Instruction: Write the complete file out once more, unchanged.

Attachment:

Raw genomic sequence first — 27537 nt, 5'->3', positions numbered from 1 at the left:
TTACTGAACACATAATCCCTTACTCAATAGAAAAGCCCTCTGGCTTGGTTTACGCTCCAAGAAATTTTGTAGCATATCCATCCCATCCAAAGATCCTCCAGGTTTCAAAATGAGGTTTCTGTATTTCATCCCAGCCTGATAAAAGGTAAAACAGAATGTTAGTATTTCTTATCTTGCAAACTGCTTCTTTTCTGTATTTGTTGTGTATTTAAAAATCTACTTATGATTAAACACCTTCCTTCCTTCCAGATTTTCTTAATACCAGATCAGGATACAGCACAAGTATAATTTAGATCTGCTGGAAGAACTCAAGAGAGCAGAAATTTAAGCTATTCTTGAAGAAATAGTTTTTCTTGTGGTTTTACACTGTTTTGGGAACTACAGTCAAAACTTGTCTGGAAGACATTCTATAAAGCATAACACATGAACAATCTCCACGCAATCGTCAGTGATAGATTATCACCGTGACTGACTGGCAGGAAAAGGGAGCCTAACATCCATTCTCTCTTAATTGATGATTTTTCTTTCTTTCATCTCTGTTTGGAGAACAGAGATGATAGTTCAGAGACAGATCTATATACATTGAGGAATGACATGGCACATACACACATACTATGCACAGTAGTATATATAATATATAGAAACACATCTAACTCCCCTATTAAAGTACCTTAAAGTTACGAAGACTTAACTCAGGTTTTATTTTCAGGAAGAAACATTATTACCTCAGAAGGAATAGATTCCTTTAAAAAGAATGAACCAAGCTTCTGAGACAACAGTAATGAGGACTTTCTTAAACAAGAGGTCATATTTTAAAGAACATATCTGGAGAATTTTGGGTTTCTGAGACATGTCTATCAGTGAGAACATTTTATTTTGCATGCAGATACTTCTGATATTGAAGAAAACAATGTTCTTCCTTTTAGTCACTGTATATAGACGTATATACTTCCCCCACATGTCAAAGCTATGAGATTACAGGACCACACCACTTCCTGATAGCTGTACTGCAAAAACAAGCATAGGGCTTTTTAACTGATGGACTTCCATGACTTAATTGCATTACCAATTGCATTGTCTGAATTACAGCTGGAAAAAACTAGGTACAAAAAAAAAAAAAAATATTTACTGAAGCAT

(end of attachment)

Raw genomic sequence first — 27537 nt, 5'->3', positions numbered from 1 at the left:
TTACTGAACACATAATCCCTTACTCAATAGAAAAGCCCTCTGGCTTGGTTTACGCTCCAAGAAATTTTGTAGCATATCCATCCCATCCAAAGATCCTCCAGGTTTCAAAATGAGGTTTCTGTATTTCATCCCAGCCTGATAAAAGGTAAAACAGAATGTTAGTATTTCTTATCTTGCAAACTGCTTCTTTTCTGTATTTGTTGTGTATTTAAAAATCTACTTATGATTAAACACCTTCCTTCCTTCCAGATTTTCTTAATACCAGATCAGGATACAGCACAAGTATAATTTAGATCTGCTGGAAGAACTCAAGAGAGCAGAAATTTAAGCTATTCTTGAAGAAATAGTTTTTCTTGTGGTTTTACACTGTTTTGGGAACTACAGTCAAAACTTGTCTGGAAGACATTCTATAAAGCATAACACATGAACAATCTCCACGCAATCGTCAGTGATAGATTATCACCGTGACTGACTGGCAGGAAAAGGGAGCCTAACATCCATTCTCTCTTAATTGATGATTTTTCTTTCTTTCATCTCTGTTTGGAGAACAGAGATGATAGTTCAGAGACAGATCTATATACATTGAGGAATGACATGGCACATACACACATACTATGCACAGTAGTATATATAATATATAGAAACACATCTAACTCCCCTATTAAAGTACCTTAAAGTTACGAAGACTTAACTCAGGTTTTATTTTCAGGAAGAAACATTATTACCTCAGAAGGAATAGATTCCTTTAAAAAGAATGAACCAAGCTTCTGAGACAACAGTAATGAGGACTTTCTTAAACAAGAGGTCATATTTTAAAGAACATATCTGGAGAATTTTGGGTTTCTGAGACATGTCTATCAGTGAGAACATTTTATTTTGCATGCAGATACTTCTGATATTGAAGAAAACAATGTTCTTCCTTTTAGTCACTGTATATAGACGTATATACTTCCCCCACATGTCAAAGCTATGAGATTACAGGACCACACCACTTCCTGATAGCTGTACTGCAAAAACAAGCATAGGGCTTTTTAACTGATGGACTTCCATGACTTAATTGCATTACCAATTGCATTGTCTGAATTACAGCTGGAAAAAACTAGGTACAAAAAAAAAAAAAAATATTTACTGAAGCAT